BUSINESS, BIG. When used in the context of American economic development, the term "big business" refers to the concentration of industrial and financial power that began in the second half of the nineteenth century and continued through the end of the twentieth. The concentration of economic power began with the transformation of the United States in the nineteenth century from an agrarian, handicraft economy to an industrial, factory economy. By 1900, the United States had become the largest industrial nation in the world. This growth was due to factors including a pro-business political climate; a burst of inventions such as the telephone, the electric light, and the automobile; the availability of vast natural resources; a growing population; and improved production methods, including the division of production into discrete steps, each performed by a separate worker.
This economic growth in part depended on, and in part created, aggregations of wealth among a few individuals and the companies and banks they controlled. Andrew Carnegie, a steel magnate, became one of the world's richest men. J. P. Morgan gained extraordinary wealth in banking and finance, as did John D. Rockefeller in oil, James B. Duke in tobacco, and Cornelius Vanderbilt in steamships, railroads, banking, and manufacturing. Because the government did little to regulate business during the nineteenth century, these and other "robber barons" were able to gain monopoly or near-monopoly power in their respective industries. This was accomplished through several means, including mergers with competing businesses and the formation of trusts, where a group of managers controlled rival companies without formal ownership of the businesses. This concentration of economic power in a few giant corporations made it possible to take advantage of the efficiencies and stability that come with large-scale production, but it also gave corporations the ability to manipulate prices and government policy.
Big business thrived also because of the absence of any meaningful counterweight to its influence. Unions were very weak. Many states restricted union activity, companies routinely terminated union members, and federal or state troops often helped companies break strikes. Courts were also very supportive of corporate power. In 1886, the Supreme Court held that corporations were "persons" for the purposes of constitutional protections, such as equal protection. In 1905, in Lochner v. New York, the Court struck down a New York state law limiting the number of work hours for bakers, saying that such laws were contrary to the freedom of contract implicit in the Constitution. Employers thereafter used Lochner to strike down minimum-wage laws.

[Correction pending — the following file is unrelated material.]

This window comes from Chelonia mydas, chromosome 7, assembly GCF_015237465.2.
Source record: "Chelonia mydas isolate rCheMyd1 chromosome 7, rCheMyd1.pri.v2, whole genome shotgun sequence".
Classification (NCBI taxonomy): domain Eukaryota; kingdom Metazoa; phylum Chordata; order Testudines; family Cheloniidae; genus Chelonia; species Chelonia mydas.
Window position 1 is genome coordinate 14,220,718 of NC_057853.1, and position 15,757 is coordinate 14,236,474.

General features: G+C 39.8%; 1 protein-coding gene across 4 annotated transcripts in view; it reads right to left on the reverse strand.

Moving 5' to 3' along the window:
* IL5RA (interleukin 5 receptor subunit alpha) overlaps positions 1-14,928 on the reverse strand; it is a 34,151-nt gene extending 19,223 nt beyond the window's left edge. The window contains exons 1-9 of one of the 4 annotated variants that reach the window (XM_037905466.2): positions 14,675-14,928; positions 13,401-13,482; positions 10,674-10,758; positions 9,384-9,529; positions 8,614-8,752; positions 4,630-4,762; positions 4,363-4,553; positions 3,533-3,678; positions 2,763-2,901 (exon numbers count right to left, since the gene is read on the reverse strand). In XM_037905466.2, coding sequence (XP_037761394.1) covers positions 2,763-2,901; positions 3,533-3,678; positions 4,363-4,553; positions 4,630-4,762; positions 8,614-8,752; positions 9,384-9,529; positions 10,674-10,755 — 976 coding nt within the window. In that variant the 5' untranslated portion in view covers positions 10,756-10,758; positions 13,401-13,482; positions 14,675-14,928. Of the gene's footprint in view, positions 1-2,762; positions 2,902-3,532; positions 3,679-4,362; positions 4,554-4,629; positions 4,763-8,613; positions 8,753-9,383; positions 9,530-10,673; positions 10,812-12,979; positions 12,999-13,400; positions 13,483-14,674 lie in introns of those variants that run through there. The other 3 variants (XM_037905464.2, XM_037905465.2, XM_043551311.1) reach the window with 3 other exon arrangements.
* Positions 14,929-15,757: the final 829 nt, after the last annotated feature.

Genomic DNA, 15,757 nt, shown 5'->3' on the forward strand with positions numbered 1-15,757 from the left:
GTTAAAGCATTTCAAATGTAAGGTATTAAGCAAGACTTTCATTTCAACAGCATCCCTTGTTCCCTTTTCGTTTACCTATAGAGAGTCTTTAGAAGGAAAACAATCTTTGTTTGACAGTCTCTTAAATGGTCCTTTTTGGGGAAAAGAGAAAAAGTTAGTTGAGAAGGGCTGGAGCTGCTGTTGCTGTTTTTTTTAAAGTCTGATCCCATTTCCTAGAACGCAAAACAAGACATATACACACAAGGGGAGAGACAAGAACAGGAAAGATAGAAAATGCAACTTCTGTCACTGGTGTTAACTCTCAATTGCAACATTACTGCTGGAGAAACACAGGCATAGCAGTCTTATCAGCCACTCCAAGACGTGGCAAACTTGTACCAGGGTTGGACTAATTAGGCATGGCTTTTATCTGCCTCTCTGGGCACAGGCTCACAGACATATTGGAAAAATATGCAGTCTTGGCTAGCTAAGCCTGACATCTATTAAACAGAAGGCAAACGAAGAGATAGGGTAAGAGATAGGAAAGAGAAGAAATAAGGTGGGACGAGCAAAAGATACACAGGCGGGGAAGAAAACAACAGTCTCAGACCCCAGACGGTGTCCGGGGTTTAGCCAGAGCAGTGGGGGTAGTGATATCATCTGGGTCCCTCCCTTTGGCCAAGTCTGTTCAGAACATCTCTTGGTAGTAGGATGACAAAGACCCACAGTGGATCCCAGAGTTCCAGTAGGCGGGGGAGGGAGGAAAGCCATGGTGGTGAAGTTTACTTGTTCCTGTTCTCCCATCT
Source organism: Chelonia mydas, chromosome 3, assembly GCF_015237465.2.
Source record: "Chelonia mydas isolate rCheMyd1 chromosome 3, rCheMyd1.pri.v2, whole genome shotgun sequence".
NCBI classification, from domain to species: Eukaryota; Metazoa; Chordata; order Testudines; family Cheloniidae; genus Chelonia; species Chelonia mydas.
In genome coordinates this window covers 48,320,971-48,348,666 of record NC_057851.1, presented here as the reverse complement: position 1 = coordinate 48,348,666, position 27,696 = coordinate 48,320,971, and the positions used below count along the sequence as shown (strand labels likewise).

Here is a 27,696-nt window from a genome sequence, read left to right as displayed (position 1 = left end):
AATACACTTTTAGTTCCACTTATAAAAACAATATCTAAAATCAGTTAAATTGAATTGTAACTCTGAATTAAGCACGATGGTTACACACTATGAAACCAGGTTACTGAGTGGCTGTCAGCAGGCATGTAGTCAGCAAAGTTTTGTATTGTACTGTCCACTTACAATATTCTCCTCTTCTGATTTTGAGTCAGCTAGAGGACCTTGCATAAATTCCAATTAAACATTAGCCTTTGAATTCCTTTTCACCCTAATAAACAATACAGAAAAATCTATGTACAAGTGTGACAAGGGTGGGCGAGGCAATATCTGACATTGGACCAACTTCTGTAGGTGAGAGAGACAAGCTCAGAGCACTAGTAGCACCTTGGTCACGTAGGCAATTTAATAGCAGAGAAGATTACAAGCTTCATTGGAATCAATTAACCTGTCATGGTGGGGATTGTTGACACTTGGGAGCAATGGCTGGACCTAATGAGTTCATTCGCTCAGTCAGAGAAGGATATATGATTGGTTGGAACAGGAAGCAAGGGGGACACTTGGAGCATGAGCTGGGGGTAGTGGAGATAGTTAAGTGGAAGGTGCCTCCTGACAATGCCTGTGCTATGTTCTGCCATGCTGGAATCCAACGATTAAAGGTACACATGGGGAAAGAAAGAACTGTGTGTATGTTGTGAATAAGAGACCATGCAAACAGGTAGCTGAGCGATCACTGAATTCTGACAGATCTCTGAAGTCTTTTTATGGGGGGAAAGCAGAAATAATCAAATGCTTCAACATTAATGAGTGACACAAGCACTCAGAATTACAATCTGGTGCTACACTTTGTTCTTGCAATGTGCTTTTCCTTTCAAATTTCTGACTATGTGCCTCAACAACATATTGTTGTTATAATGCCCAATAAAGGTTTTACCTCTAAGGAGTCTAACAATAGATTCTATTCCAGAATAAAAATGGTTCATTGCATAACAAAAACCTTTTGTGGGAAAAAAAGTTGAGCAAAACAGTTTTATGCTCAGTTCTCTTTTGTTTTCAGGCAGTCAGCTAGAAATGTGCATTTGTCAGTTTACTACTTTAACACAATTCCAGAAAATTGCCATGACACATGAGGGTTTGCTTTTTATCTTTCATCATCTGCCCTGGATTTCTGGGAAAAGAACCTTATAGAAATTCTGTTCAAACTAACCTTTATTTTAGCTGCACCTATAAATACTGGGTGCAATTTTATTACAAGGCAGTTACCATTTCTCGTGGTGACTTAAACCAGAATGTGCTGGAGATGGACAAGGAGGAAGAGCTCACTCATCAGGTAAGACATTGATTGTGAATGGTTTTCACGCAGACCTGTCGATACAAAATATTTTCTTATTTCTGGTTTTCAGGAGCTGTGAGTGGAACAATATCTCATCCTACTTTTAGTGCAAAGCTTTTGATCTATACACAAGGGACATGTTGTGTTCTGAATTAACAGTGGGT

Meanwhile, states competed among themselves to be the place where companies chose to incorporate, because of the large fees thus generated. Earlier, states routinely placed restrictions on the size, life span, and activities of corporations, as well as their ability to hold stock in other companies. In 1889, New Jersey adopted a statute that released corporations from such regulation, and so many businesses rushed to incorporate in New Jersey that the entire expenses of the state were eventually paid out of incorporation fees. Other states, seeking to stem the flow of businesses to New Jersey, were forced to remove many of their own restraints on corporations. This came to be known as "the race to the bottom."
Public outcry against the power of corporations led the federal government to adopt the Sherman Antitrust Act in 1890, which outlawed any contract, combination, or conspiracy in restraint of trade and prohibited market monopolies. The act had little meaningful effect. Other than bringing about the breakup of a few large conglomerates, such as Rockefeller's Standard Oil Company, the act did little to alter the balance of economic power. Instead, courts often applied the act against unions, saying that strikes and other labor organizing efforts interfered with commerce.
The Great Depression, which began in 1929, began to have some effect on the power of big business. After business could not pull the nation out of depression, many people lost faith in business executives and began to look to the government and the labor movement for help. The Supreme Court overturned Lochner, empowering the government to enact economic regulation to limit the power of business, protect the rights of unions to organize, and secure minimum wages and reasonable hours for workers.